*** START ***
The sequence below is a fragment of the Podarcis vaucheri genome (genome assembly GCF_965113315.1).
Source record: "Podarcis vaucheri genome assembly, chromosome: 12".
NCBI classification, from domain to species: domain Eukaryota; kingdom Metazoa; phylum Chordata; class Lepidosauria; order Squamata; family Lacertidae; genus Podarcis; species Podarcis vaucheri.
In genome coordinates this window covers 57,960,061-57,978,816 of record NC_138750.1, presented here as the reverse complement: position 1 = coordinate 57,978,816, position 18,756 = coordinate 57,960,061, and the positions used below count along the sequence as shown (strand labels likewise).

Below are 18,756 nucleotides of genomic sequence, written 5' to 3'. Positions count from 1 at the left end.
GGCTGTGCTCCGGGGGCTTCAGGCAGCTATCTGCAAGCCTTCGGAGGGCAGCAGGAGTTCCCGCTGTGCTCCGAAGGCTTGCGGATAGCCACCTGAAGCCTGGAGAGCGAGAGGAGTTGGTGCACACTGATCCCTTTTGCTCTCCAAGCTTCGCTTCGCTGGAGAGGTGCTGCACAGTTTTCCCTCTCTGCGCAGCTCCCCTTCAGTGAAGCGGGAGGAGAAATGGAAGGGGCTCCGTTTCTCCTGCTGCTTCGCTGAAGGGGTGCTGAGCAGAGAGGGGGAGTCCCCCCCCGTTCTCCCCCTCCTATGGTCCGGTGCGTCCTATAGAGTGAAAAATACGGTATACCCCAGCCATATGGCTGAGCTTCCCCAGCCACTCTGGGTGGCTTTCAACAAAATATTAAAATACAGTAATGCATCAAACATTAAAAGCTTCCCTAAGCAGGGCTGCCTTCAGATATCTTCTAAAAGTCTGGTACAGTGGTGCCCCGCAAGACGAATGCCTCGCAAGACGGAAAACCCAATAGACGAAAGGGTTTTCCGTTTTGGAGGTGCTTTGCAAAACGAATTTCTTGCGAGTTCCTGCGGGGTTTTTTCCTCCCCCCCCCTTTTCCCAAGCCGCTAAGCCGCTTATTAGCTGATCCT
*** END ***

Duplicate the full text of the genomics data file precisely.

The sequence below is a fragment of the Podarcis vaucheri genome (genome assembly GCF_965113315.1).
Source record: "Podarcis vaucheri genome assembly, chromosome: 12".
NCBI classification, from domain to species: domain Eukaryota; kingdom Metazoa; phylum Chordata; class Lepidosauria; order Squamata; family Lacertidae; genus Podarcis; species Podarcis vaucheri.
In genome coordinates this window covers 57,960,061-57,978,816 of record NC_138750.1, presented here as the reverse complement: position 1 = coordinate 57,978,816, position 18,756 = coordinate 57,960,061, and the positions used below count along the sequence as shown (strand labels likewise).

Below are 18,756 nucleotides of genomic sequence, written 5' to 3'. Positions count from 1 at the left end.
GGCTGTGCTCCGGGGGCTTCAGGCAGCTATCTGCAAGCCTTCGGAGGGCAGCAGGAGTTCCCGCTGTGCTCCGAAGGCTTGCGGATAGCCACCTGAAGCCTGGAGAGCGAGAGGAGTTGGTGCACACTGATCCCTTTTGCTCTCCAAGCTTCGCTTCGCTGGAGAGGTGCTGCACAGTTTTCCCTCTCTGCGCAGCTCCCCTTCAGTGAAGCGGGAGGAGAAATGGAAGGGGCTCCGTTTCTCCTGCTGCTTCGCTGAAGGGGTGCTGAGCAGAGAGGGGGAGTCCCCCCCCGTTCTCCCCCTCCTATGGTCCGGTGCGTCCTATAGAGTGAAAAATACGGTATACCCCAGCCATATGGCTGAGCTTCCCCAGCCACTCTGGGTGGCTTTCAACAAAATATTAAAATACAGTAATGCATCAAACATTAAAAGCTTCCCTAAGCAGGGCTGCCTTCAGATATCTTCTAAAAGTCTGGTACAGTGGTGCCCCGCAAGACGAATGCCTCGCAAGACGGAAAACCCAATAGACGAAAGGGTTTTCCGTTTTGGAGGTGCTTTGCAAAACGAATTTCTTGCGAGTTCCTGCGGGGTTTTTTCCTCCCCCCCCCTTTTCCCAAGCCGCTAAGCCGCTTATTAGCTGATCCT